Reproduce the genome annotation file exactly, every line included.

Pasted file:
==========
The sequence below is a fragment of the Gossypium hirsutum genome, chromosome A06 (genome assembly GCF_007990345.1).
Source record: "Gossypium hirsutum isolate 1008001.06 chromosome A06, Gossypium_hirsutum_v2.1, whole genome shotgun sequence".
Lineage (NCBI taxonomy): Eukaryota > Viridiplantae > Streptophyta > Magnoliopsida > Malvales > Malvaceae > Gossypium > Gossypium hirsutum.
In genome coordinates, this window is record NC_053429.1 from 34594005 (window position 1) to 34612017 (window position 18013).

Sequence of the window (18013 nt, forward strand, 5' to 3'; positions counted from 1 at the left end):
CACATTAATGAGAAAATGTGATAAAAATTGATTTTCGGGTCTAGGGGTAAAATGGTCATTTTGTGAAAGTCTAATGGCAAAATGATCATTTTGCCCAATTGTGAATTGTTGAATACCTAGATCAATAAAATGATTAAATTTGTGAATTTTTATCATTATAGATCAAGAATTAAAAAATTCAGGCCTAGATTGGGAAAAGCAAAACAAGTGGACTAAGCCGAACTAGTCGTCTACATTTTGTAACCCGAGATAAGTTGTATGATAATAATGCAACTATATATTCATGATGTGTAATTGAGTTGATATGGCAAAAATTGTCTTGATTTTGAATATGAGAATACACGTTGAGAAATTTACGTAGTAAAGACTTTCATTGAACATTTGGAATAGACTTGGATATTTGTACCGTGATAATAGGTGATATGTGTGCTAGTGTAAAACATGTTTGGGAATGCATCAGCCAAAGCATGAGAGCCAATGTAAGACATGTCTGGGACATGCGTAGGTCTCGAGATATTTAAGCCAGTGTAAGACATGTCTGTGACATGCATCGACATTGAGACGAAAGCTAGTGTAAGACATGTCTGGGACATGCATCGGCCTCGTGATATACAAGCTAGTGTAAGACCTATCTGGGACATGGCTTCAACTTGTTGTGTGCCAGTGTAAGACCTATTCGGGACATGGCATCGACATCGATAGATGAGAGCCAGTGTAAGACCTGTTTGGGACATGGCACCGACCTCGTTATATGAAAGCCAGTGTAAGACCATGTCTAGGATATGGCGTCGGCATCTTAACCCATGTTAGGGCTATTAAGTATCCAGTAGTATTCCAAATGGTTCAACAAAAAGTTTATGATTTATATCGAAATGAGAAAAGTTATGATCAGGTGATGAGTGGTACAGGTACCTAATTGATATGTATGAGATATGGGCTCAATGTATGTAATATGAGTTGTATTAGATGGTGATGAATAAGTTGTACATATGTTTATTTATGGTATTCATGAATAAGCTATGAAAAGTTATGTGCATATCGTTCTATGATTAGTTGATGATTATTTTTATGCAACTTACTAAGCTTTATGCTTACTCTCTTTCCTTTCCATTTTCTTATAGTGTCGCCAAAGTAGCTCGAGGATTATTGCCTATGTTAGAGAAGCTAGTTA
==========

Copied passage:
The sequence below is a fragment of the Gossypium hirsutum genome, chromosome A06 (genome assembly GCF_007990345.1).
Source record: "Gossypium hirsutum isolate 1008001.06 chromosome A06, Gossypium_hirsutum_v2.1, whole genome shotgun sequence".
Lineage (NCBI taxonomy): Eukaryota > Viridiplantae > Streptophyta > Magnoliopsida > Malvales > Malvaceae > Gossypium > Gossypium hirsutum.
In genome coordinates, this window is record NC_053429.1 from 34594005 (window position 1) to 34612017 (window position 18013).

Sequence of the window (18013 nt, forward strand, 5' to 3'; positions counted from 1 at the left end):
CACATTAATGAGAAAATGTGATAAAAATTGATTTTCGGGTCTAGGGGTAAAATGGTCATTTTGTGAAAGTCTAATGGCAAAATGATCATTTTGCCCAATTGTGAATTGTTGAATACCTAGATCAATAAAATGATTAAATTTGTGAATTTTTATCATTATAGATCAAGAATTAAAAAATTCAGGCCTAGATTGGGAAAAGCAAAACAAGTGGACTAAGCCGAACTAGTCGTCTACATTTTGTAACCCGAGATAAGTTGTATGATAATAATGCAACTATATATTCATGATGTGTAATTGAGTTGATATGGCAAAAATTGTCTTGATTTTGAATATGAGAATACACGTTGAGAAATTTACGTAGTAAAGACTTTCATTGAACATTTGGAATAGACTTGGATATTTGTACCGTGATAATAGGTGATATGTGTGCTAGTGTAAAACATGTTTGGGAATGCATCAGCCAAAGCATGAGAGCCAATGTAAGACATGTCTGGGACATGCGTAGGTCTCGAGATATTTAAGCCAGTGTAAGACATGTCTGTGACATGCATCGACATTGAGACGAAAGCTAGTGTAAGACATGTCTGGGACATGCATCGGCCTCGTGATATACAAGCTAGTGTAAGACCTATCTGGGACATGGCTTCAACTTGTTGTGTGCCAGTGTAAGACCTATTCGGGACATGGCATCGACATCGATAGATGAGAGCCAGTGTAAGACCTGTTTGGGACATGGCACCGACCTCGTTATATGAAAGCCAGTGTAAGACCATGTCTAGGATATGGCGTCGGCATCTTAACCCATGTTAGGGCTATTAAGTATCCAGTAGTATTCCAAATGGTTCAACAAAAAGTTTATGATTTATATCGAAATGAGAAAAGTTATGATCAGGTGATGAGTGGTACAGGTACCTAATTGATATGTATGAGATATGGGCTCAATGTATGTAATATGAGTTGTATTAGATGGTGATGAATAAGTTGTACATATGTTTATTTATGGTATTCATGAATAAGCTATGAAAAGTTATGTGCATATCGTTCTATGATTAGTTGATGATTATTTTTATGCAACTTACTAAGCTTTATGCTTACTCTCTTTCCTTTCCATTTTCTTATAGTGTCGCCAAAGTAGCTCGAGGATTATTGCCTATGTTAGAGAAGCTAGTTA